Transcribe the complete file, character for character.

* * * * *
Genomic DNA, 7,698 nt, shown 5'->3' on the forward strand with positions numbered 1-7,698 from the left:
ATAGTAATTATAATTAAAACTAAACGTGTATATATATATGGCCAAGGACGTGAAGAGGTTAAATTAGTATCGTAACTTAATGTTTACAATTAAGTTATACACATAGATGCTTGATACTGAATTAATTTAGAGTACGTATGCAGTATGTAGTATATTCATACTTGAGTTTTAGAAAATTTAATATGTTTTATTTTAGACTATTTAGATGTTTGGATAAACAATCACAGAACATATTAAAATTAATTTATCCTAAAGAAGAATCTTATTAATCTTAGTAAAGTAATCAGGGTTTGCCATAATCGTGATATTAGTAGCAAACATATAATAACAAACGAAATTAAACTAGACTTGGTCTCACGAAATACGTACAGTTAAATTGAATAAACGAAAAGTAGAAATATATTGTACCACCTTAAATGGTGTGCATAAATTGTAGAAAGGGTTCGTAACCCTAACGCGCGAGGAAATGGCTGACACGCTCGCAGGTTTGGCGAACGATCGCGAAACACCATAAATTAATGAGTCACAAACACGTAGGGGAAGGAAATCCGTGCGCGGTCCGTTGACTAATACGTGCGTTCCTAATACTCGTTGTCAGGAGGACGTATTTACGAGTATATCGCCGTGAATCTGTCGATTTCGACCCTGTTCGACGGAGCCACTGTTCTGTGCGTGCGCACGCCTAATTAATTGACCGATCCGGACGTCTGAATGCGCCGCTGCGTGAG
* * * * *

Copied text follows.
Genomic DNA, 7,698 nt, shown 5'->3' on the forward strand with positions numbered 1-7,698 from the left:
ATAGTAATTATAATTAAAACTAAACGTGTATATATATATGGCCAAGGACGTGAAGAGGTTAAATTAGTATCGTAACTTAATGTTTACAATTAAGTTATACACATAGATGCTTGATACTGAATTAATTTAGAGTACGTATGCAGTATGTAGTATATTCATACTTGAGTTTTAGAAAATTTAATATGTTTTATTTTAGACTATTTAGATGTTTGGATAAACAATCACAGAACATATTAAAATTAATTTATCCTAAAGAAGAATCTTATTAATCTTAGTAAAGTAATCAGGGTTTGCCATAATCGTGATATTAGTAGCAAACATATAATAACAAACGAAATTAAACTAGACTTGGTCTCACGAAATACGTACAGTTAAATTGAATAAACGAAAAGTAGAAATATATTGTACCACCTTAAATGGTGTGCATAAATTGTAGAAAGGGTTCGTAACCCTAACGCGCGAGGAAATGGCTGACACGCTCGCAGGTTTGGCGAACGATCGCGAAACACCATAAATTAATGAGTCACAAACACGTAGGGGAAGGAAATCCGTGCGCGGTCCGTTGACTAATACGTGCGTTCCTAATACTCGTTGTCAGGAGGACGTATTTACGAGTATATCGCCGTGAATCTGTCGATTTCGACCCTGTTCGACGGAGCCACTGTTCTGTGCGTGCGCACGCCTAATTAATTGACCGATCCGGACGTCTGAATGCGCCGCTGCGTGAG